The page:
Archive | May, 2010

It’s the Culture, Stupid!

15 May

Graduation ceremonies are book-ending the academic year and schools are closing for summer break.  Soon, the topics of education and the stubborn academic achievement gap will retire from public discourse for its annual 2-month hiatus.  But, sadly, the facts that continue to tell a disturbing story will reemerge just as strong by the fall:

  • There are significant gaps between blacks and whites in virtually every measure of achievement: NAEP math and reading test scores, high school completion rates, college enrollment and college completion rates.
  • Blacks are not faring well in high school graduation rates—only 55 percent, compared to 78 percent for white students and 72 percent for Asian students.
  • The dropout rate for black students is almost double the dropout rate for their white peers.
  • By the twelfth grade, on average, black students are four years behind their white or Asian peers.

But, discussion about this ominous academic achievement continually ignores one larger-than-life elephant in the room: the reality that African-American children are growing up in a peer culture and community network that, in too many ways, does not foster academic ambition. Instead, it’s a culture that, in too many ways, celebrates achievements in sports and entertainment more than academic achievement.

Consider these realities: Studies show African-American students are the least likely out of students in all racial and ethnic groups to:

  • Spend more time on their studies outside of school
  • To participate in academically-oriented peer groups or study groups
  • To believe success is based on effort rather than innate ability

They are more likely to view a C as a decent letter grade.  They spend 40% less time on homework than their white peers and 80% less time than their Asian peers.  And, nearly half of African-American fourth-graders and eighth-graders spend five hours or more watching TV on a typical school day.  This is compared to less than 20% of white fourth-graders.

It’s time administrators, educators and parents opened their eyes to the impact of the peer culture and community norms on how African-American children are faring compared to their peers in other racial/ethnic groups.  It’s time to consider new approaches for motivating student engagement in learning and commitment to achieve in school.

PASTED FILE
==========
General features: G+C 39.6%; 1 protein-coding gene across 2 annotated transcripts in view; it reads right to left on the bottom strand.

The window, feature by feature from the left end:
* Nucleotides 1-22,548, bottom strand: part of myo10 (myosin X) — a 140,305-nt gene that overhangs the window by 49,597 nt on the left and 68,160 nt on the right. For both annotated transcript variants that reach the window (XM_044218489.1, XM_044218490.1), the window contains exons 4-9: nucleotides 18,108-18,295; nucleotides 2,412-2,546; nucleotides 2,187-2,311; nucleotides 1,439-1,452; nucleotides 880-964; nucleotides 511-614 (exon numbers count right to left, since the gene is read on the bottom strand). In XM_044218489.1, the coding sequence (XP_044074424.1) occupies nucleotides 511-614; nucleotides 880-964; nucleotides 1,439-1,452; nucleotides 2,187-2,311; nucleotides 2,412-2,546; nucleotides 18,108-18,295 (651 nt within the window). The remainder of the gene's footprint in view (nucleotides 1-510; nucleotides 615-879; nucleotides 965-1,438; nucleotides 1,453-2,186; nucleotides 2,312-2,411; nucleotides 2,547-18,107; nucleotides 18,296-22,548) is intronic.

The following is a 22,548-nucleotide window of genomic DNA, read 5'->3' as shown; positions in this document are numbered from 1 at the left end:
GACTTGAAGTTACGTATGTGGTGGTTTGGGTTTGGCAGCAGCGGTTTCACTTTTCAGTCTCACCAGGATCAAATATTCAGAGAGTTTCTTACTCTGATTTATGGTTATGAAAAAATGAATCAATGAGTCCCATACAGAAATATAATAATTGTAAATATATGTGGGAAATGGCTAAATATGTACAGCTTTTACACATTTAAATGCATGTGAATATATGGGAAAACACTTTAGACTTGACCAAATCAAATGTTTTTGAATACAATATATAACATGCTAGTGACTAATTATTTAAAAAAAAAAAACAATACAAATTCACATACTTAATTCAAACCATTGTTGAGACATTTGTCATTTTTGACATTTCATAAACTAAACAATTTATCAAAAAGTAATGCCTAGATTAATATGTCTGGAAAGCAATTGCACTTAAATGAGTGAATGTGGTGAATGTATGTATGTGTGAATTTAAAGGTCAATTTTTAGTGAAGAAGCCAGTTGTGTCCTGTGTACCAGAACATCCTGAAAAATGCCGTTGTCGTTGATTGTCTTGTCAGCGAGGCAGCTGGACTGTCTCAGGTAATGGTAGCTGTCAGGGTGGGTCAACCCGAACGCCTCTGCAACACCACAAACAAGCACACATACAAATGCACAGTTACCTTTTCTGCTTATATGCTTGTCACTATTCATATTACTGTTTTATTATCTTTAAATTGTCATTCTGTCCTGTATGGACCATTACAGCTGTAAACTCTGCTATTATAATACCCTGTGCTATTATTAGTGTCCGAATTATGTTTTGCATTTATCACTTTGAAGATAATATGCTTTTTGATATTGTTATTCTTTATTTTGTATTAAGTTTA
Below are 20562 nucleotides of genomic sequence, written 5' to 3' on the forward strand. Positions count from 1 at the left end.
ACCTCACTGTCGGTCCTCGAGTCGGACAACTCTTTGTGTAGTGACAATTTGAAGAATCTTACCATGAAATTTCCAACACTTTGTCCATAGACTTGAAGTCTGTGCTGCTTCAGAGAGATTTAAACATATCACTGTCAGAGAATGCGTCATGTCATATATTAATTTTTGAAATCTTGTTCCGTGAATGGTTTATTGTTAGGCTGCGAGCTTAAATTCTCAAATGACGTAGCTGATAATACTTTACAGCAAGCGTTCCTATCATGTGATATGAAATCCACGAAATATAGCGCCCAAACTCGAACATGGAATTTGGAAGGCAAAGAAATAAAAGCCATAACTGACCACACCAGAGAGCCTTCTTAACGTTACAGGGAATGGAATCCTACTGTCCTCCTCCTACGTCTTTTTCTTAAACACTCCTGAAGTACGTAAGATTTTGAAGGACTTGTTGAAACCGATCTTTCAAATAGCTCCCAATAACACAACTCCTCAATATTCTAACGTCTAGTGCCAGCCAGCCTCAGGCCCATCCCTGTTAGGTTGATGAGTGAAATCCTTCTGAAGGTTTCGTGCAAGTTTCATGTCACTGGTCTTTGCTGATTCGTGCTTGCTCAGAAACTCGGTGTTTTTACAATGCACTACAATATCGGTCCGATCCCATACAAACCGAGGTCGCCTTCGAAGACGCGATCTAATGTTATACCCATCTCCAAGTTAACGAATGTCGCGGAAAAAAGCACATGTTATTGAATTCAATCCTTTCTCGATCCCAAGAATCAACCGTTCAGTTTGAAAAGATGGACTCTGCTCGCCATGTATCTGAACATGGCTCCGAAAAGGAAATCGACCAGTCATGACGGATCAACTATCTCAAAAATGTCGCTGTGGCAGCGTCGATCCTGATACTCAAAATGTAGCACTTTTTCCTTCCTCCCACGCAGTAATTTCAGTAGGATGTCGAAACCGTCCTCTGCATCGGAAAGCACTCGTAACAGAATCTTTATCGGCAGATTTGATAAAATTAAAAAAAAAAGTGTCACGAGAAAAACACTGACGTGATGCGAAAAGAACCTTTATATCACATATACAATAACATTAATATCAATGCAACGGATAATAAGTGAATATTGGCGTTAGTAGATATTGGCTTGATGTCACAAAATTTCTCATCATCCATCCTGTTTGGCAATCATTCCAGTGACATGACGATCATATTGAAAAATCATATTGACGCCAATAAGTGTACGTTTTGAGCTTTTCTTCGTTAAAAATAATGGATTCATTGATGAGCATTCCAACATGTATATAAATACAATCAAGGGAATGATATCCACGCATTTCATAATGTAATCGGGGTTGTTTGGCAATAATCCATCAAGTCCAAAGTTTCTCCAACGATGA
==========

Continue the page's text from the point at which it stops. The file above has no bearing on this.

Consider the time and energy many parents invest in their sons’ and daughters’ athletic careers, yet they may not take 60 minutes to review their child’s academic standing or assist with homework. And, consider that students in general, and African American students in particular are often ashamed to excel academically. According to Lawrence Steinberg’s Beyond the Classroom, one out of every six students hides her intelligence and interest in academic achievement because she is worried about what her peers think.

We have to remove the blinders that relegate us to standard approaches to remedying this problem.  We have to recognize that school reform, while a viable part of the solution, is only a part of the solution.  We must supplement reform by confronting the overwhelming and powerful influence of peer, family and community culture—promoting a culture that routinely recognizes and rewards academic achievement as much as, if not more than, achievement in athletics and entertainment.

This is a battle we can win, but we must recognize the elephant in the room and see that a culture that respects education pays dividends.

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Welcome to The Culture Effect

12 May

The Atlanta-based W.E.B. Du Bois Society is pleased to host The Culture Effect blog–a forum for dialogue, debate and sharing regarding the sensitive topic of African-American students and academic excellence.

It is our belief (supported by mounds of research) that one of the key culprits behind the widening academic achievement gap between African-American students and their white and Asian peers is culture—the experiences and values that are perpetuated before black youth in their homes, in their neighborhoods and in their schools.  These are the experiences and values that say, sadly, more times than not:

  • Intelligence is innate–you’re either born with it or you’re not;
  • Excellence in athletics and entertainment is more desirable, and therefore to be more celebrated, than excellence in academics;
  • Being committed to academic excellence and intellectual engagement is not the “black” thing to do, it’s the “white” or “Asian” thing to do;
  • The connection between dedicated, hard work and academic outcomes is one that is understated; and
  • Just getting by is good enough.

Whether you agree or not, we look forward to sharing the insights, research, examples and stories that reinforce this point of view.  And, we welcome any challenging insights, research, examples and stories.  After all, the goal to which we aspire is a noble one…the most noble: a day in which academic excellence, indeed academic ambition, is the norm rather than the exception among African-American youth.